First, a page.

Rock And Roll Heaven by the Righteous Brothers (Haven, 1974)


As the 70s decade dawned, the Righteous Brothers had broken up and gone their separate ways in pursuit of more successful solo years. Even though Bobby Hatfield & Bill Medley were accomplished singers, that never happened. The duo decided to get back together at the end of 1973 and by the Spring of 1974, they had surprised everyone with their first Top 40 hit in 8 years, a #3 hit, Rock And Roll Heaven. The song, with its soulful pop melodrama and grandiose intro, seemed custom fit for the two. But in fact, it was written and recorded 2 years previous by the group Climax, who had a hit with Precious & Few. <

Folks have often wondered why the writers chose the musician they did. Jimi Hendrix, Janis Joplin, Jim Morrison & Otis Redding were legends and were representatives of the 60’s counterculture (well maybe not Otis as much, but he definitely influenced man). Jim Croce had died suddenly almost a year after making the charts. His full impact was yet to be felt, but moreover, he was a folk singer/songwriter. It’s actually silly to think of him & Hendrix in the same breath, no disrespect to Jim – didn’t mean to tug on Superman’s cape. Bobby Darin had belonged to a different generation, having the bulk of his hits in the pre-Beatles era. And even though he’s in the Rock & Roll Hall of Fame (jeez, so is ABBA) not many people citing him as an influence. Michael Bolton didn’t even attempt to rip him off. So why didn’t they include Buddy Holly, Richie Valens, Eddie Cochran or Duane Allman for that matter?

Supposedly they did. Alan O’Day, who co-wrote the song, gave it to producers, Brian Potter & Dennis Lambert who rewrote a few of the lyrics to add Jim Croce & Booby Darin who had both passed away at the end of 1973. So think about this: 5 of the folks knew each other or of each other and their music. But only Bobby Darin was alive when Jim Croce went from unknown trucker to pop songsmith. If Croce approached those others at a jam session, they would tell him to take a hike, probably Darin too. They didn’t wanna hang around with any squares. Of course, if you believe that heaven is an all-inclusive place, then they would all be singing American Pie together. That means that Roy Orbison and 2Pac are kickin’ it together and that Elvis and Kurt Cobain are crooning duets on a cloud. It also means that one day Lady Gaga, any of the Backstreet Boys, Frank Sinatra and Falco will start an acapella group together. And everyone will love it. Maybe even someone will write a song about it.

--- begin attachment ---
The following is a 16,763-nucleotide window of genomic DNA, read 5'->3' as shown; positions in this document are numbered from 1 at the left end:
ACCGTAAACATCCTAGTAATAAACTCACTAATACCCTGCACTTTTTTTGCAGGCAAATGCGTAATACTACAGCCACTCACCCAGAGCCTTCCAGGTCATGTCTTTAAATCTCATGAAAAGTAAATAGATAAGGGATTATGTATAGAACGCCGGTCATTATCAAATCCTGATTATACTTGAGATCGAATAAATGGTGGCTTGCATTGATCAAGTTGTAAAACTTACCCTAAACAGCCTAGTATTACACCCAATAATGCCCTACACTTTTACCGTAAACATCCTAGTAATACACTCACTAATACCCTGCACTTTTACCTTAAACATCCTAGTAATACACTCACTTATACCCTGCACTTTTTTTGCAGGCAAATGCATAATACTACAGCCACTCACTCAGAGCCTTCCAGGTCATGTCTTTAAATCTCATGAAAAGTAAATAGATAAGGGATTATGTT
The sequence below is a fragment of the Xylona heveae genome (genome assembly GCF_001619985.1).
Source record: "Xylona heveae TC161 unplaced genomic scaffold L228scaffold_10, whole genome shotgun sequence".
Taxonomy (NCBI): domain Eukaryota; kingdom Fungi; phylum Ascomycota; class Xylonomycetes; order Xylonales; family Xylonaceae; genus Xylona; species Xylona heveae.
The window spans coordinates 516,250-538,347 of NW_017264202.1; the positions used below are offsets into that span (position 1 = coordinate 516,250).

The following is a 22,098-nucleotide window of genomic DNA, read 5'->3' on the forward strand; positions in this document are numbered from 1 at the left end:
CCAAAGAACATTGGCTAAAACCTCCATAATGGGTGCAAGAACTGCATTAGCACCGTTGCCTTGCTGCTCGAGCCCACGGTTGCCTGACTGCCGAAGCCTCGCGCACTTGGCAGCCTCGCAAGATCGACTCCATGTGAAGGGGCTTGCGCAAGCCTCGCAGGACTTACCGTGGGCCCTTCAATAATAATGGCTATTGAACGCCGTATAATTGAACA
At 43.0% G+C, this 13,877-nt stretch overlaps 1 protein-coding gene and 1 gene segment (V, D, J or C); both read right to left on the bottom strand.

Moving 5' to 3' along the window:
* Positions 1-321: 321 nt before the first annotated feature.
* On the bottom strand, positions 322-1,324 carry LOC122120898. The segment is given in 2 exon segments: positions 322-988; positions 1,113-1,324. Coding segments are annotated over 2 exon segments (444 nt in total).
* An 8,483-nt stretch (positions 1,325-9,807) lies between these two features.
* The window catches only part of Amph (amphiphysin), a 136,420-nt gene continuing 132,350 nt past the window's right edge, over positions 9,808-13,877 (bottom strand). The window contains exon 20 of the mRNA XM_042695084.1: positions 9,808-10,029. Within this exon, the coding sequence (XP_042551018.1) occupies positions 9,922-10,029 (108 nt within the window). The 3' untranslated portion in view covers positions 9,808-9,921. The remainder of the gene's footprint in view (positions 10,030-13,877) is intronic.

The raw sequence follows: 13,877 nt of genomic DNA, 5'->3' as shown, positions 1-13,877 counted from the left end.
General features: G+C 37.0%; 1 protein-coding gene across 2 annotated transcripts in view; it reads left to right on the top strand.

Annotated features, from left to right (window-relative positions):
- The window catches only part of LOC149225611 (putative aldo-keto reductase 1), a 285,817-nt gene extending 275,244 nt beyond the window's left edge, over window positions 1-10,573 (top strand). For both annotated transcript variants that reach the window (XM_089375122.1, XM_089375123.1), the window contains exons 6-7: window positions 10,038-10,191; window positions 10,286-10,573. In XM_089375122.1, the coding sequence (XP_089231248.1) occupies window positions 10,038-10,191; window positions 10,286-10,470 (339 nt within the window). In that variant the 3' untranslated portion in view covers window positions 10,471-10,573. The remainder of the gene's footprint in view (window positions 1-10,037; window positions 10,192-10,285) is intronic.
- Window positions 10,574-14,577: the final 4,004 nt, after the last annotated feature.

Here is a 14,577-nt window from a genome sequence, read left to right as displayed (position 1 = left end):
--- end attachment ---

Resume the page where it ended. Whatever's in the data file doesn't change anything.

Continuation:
This week Alan left his ‘one-night stand’ and got to join a helluva band…and hopefully rewrote the lyrics.

Leave a comment


  1. porky

     /  May 28, 2013

    Good points but “Pop Star Heaven” doesn’t have the same ring as “Rock and Roll Heaven.”

    When I heard Alan passed away I played his awesome “Train of Thought” sung by Cher.

  2. That’s a good one, esp for Cher. Another one I thought of was Easy Evil. I love Dusty Springfield’s version.

  3. porky

     /  June 9, 2013

    had forgotten Easy Evil. Loads of people recorded that song.

  4. Late getting here, but what the hell. According to an email I got from Alan O’Day in 2007, the verse that the Righteous Brothers and/or their producers excised went like this:

    Peggy Sue and Donna, our sweethearts from the past –
    They crystallized our lives on the radio.
    The ones who loved them most of all have left before their time,
    But they’ll all be back together when they meet in one big show.

    The email came I’d written about musicians cut down early and wondered about the choices in the Righteous Brothers’ hit, and Alan was kind enough to reply. I also learned that the first group to record “Rock ‘n’ Roll Heaven” was Climax, the group that hit with “Precious & Few.” I went out and found a copy of the 45. It was pretty ghastly.


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